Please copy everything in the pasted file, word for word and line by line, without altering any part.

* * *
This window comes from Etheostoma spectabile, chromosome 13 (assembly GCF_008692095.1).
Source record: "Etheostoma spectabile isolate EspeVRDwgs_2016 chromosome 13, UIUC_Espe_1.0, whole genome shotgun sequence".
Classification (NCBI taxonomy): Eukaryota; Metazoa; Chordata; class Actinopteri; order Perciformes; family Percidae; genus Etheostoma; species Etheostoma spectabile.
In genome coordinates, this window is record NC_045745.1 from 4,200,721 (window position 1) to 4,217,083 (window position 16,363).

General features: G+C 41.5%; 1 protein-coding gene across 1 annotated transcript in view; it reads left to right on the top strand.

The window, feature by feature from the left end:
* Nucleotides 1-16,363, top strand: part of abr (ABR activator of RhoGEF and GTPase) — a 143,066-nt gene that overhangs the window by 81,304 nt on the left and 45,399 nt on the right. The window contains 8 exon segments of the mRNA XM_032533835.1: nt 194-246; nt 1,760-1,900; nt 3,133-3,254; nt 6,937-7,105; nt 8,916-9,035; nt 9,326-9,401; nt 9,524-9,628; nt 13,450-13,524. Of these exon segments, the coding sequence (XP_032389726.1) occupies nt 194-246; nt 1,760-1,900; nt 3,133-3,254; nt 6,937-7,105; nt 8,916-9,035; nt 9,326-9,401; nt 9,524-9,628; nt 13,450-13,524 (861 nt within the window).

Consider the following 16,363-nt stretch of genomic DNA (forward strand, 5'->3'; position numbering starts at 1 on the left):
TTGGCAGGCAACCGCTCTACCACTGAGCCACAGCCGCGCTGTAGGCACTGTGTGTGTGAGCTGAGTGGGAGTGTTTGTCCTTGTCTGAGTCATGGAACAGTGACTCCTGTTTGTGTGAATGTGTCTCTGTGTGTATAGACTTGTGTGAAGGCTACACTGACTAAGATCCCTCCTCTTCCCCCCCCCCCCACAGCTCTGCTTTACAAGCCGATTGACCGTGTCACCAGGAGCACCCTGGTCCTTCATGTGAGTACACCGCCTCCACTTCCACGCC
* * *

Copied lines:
This window comes from Etheostoma spectabile, chromosome 13 (assembly GCF_008692095.1).
Source record: "Etheostoma spectabile isolate EspeVRDwgs_2016 chromosome 13, UIUC_Espe_1.0, whole genome shotgun sequence".
Classification (NCBI taxonomy): Eukaryota; Metazoa; Chordata; class Actinopteri; order Perciformes; family Percidae; genus Etheostoma; species Etheostoma spectabile.
In genome coordinates, this window is record NC_045745.1 from 4,200,721 (window position 1) to 4,217,083 (window position 16,363).

General features: G+C 41.5%; 1 protein-coding gene across 1 annotated transcript in view; it reads left to right on the top strand.

The window, feature by feature from the left end:
* Nucleotides 1-16,363, top strand: part of abr (ABR activator of RhoGEF and GTPase) — a 143,066-nt gene that overhangs the window by 81,304 nt on the left and 45,399 nt on the right. The window contains 8 exon segments of the mRNA XM_032533835.1: nt 194-246; nt 1,760-1,900; nt 3,133-3,254; nt 6,937-7,105; nt 8,916-9,035; nt 9,326-9,401; nt 9,524-9,628; nt 13,450-13,524. Of these exon segments, the coding sequence (XP_032389726.1) occupies nt 194-246; nt 1,760-1,900; nt 3,133-3,254; nt 6,937-7,105; nt 8,916-9,035; nt 9,326-9,401; nt 9,524-9,628; nt 13,450-13,524 (861 nt within the window).

Consider the following 16,363-nt stretch of genomic DNA (forward strand, 5'->3'; position numbering starts at 1 on the left):
TTGGCAGGCAACCGCTCTACCACTGAGCCACAGCCGCGCTGTAGGCACTGTGTGTGTGAGCTGAGTGGGAGTGTTTGTCCTTGTCTGAGTCATGGAACAGTGACTCCTGTTTGTGTGAATGTGTCTCTGTGTGTATAGACTTGTGTGAAGGCTACACTGACTAAGATCCCTCCTCTTCCCCCCCCCCCCACAGCTCTGCTTTACAAGCCGATTGACCGTGTCACCAGGAGCACCCTGGTCCTTCATGTGAGTACACCGCCTCCACTTCCACGCC